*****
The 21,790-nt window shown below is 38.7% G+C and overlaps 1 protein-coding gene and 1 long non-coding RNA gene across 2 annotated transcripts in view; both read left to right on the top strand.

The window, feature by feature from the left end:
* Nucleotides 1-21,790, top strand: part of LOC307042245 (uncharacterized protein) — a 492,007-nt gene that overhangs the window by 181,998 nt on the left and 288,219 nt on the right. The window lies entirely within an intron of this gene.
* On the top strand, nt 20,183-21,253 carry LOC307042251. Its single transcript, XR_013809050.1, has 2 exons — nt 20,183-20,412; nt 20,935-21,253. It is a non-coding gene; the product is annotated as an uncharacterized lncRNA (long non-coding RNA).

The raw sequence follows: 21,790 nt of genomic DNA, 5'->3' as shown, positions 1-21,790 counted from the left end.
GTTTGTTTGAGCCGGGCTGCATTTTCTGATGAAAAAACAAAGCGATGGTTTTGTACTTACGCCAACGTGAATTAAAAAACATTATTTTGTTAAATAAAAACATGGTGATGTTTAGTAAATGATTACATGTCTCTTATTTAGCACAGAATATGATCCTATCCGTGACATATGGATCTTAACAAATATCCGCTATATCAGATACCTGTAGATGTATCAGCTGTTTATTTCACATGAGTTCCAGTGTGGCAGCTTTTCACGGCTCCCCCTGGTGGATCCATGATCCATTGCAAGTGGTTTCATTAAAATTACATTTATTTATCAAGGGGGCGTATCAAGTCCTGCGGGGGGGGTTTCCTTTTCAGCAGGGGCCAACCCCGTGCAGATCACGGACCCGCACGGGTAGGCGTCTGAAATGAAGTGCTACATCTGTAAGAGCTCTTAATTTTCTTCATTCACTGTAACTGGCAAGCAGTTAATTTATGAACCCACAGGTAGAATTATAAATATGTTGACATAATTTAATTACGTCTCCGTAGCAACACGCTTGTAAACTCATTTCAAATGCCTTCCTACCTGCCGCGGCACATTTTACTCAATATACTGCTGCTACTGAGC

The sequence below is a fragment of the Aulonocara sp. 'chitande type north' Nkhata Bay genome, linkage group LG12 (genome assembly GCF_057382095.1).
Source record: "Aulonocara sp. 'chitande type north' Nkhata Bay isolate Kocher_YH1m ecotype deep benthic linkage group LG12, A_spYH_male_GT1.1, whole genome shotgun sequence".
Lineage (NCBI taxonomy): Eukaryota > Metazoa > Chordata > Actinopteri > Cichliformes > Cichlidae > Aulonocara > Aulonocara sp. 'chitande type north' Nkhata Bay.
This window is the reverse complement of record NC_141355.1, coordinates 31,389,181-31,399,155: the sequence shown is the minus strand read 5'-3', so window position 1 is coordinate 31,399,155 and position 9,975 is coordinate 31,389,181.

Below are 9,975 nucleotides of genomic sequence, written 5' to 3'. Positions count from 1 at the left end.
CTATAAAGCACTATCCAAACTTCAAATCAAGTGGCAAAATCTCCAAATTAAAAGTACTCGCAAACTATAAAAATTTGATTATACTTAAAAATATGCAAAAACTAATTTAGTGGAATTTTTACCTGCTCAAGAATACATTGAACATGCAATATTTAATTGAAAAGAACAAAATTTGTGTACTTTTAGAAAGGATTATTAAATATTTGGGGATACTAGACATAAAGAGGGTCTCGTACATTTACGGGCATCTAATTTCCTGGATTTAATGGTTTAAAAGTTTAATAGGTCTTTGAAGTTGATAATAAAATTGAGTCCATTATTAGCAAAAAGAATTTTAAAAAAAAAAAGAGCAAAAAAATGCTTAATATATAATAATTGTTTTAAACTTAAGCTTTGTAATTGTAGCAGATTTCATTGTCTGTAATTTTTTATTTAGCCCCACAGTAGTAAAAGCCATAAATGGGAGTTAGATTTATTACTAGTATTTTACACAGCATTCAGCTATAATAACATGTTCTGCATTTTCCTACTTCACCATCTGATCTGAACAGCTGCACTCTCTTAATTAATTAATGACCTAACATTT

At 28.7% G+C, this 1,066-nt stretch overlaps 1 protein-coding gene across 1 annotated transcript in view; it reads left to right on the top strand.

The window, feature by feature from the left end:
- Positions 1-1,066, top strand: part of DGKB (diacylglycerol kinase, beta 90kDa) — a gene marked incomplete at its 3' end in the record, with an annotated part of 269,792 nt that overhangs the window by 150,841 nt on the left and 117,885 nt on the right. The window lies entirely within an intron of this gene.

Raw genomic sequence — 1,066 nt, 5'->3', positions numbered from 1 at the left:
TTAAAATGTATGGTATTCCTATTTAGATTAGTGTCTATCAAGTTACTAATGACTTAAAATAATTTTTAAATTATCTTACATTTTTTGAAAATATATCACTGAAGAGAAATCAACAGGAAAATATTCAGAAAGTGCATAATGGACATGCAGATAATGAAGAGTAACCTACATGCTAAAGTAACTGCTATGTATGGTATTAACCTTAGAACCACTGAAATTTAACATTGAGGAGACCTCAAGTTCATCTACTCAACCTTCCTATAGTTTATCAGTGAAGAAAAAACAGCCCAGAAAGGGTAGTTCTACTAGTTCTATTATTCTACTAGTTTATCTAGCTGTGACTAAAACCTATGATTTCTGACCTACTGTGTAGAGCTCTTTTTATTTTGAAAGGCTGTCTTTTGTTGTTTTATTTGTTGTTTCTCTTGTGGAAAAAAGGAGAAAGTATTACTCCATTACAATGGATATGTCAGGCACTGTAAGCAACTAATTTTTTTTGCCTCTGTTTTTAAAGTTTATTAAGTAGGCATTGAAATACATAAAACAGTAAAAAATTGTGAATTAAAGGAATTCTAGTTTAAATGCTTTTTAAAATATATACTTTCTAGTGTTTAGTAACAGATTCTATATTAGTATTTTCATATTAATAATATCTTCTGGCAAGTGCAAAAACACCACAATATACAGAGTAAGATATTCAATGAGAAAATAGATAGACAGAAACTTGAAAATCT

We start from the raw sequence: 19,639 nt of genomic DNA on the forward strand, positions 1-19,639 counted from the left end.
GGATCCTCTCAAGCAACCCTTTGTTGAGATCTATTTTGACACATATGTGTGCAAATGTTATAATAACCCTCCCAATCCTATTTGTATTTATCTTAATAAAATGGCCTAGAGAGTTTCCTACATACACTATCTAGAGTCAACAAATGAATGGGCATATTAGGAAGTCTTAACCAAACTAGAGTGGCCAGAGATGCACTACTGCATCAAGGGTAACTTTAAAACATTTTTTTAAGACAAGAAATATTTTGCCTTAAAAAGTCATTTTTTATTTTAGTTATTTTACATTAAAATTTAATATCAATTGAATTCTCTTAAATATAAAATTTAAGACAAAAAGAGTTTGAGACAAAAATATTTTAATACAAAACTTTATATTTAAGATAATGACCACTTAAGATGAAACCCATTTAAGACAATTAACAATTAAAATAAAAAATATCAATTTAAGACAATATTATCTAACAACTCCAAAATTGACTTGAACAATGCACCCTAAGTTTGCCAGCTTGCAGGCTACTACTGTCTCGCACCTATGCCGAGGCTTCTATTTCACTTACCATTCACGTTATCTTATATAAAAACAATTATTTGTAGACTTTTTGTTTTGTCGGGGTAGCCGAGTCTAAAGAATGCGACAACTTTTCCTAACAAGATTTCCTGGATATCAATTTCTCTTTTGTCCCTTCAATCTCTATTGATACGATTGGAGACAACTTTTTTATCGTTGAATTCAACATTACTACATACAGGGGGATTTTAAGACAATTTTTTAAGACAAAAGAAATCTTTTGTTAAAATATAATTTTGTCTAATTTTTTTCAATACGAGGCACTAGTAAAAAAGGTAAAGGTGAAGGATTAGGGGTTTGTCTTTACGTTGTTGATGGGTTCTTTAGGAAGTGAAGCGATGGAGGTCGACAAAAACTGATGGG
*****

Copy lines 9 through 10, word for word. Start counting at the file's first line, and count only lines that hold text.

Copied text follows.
Lineage (NCBI taxonomy): Eukaryota > Metazoa > Chordata > Actinopteri > Cichliformes > Cichlidae > Aulonocara > Aulonocara sp. 'chitande type north' Nkhata Bay.
This window is the reverse complement of record NC_141355.1, coordinates 31,389,181-31,399,155: the sequence shown is the minus strand read 5'-3', so window position 1 is coordinate 31,399,155 and position 9,975 is coordinate 31,389,181.